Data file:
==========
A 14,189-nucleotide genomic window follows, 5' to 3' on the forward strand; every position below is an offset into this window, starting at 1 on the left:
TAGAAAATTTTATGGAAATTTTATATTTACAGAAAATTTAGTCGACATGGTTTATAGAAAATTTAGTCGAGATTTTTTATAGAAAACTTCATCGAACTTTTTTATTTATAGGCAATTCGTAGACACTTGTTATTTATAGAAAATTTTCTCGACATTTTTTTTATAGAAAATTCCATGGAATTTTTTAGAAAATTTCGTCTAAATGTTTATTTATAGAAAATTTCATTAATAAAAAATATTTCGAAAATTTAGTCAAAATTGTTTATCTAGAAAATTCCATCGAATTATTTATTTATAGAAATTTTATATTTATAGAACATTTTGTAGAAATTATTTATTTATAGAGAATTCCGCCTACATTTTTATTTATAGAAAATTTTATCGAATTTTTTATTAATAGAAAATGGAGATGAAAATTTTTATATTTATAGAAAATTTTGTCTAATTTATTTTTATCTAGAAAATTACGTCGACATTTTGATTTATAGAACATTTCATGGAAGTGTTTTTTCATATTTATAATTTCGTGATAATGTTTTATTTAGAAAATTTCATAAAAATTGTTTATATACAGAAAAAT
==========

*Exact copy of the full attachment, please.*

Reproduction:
A 14,189-nucleotide genomic window follows, 5' to 3' on the forward strand; every position below is an offset into this window, starting at 1 on the left:
TAGAAAATTTTATGGAAATTTTATATTTACAGAAAATTTAGTCGACATGGTTTATAGAAAATTTAGTCGAGATTTTTTATAGAAAACTTCATCGAACTTTTTTATTTATAGGCAATTCGTAGACACTTGTTATTTATAGAAAATTTTCTCGACATTTTTTTTATAGAAAATTCCATGGAATTTTTTAGAAAATTTCGTCTAAATGTTTATTTATAGAAAATTTCATTAATAAAAAATATTTCGAAAATTTAGTCAAAATTGTTTATCTAGAAAATTCCATCGAATTATTTATTTATAGAAATTTTATATTTATAGAACATTTTGTAGAAATTATTTATTTATAGAGAATTCCGCCTACATTTTTATTTATAGAAAATTTTATCGAATTTTTTATTAATAGAAAATGGAGATGAAAATTTTTATATTTATAGAAAATTTTGTCTAATTTATTTTTATCTAGAAAATTACGTCGACATTTTGATTTATAGAACATTTCATGGAAGTGTTTTTTCATATTTATAATTTCGTGATAATGTTTTATTTAGAAAATTTCATAAAAATTGTTTATATACAGAAAAAT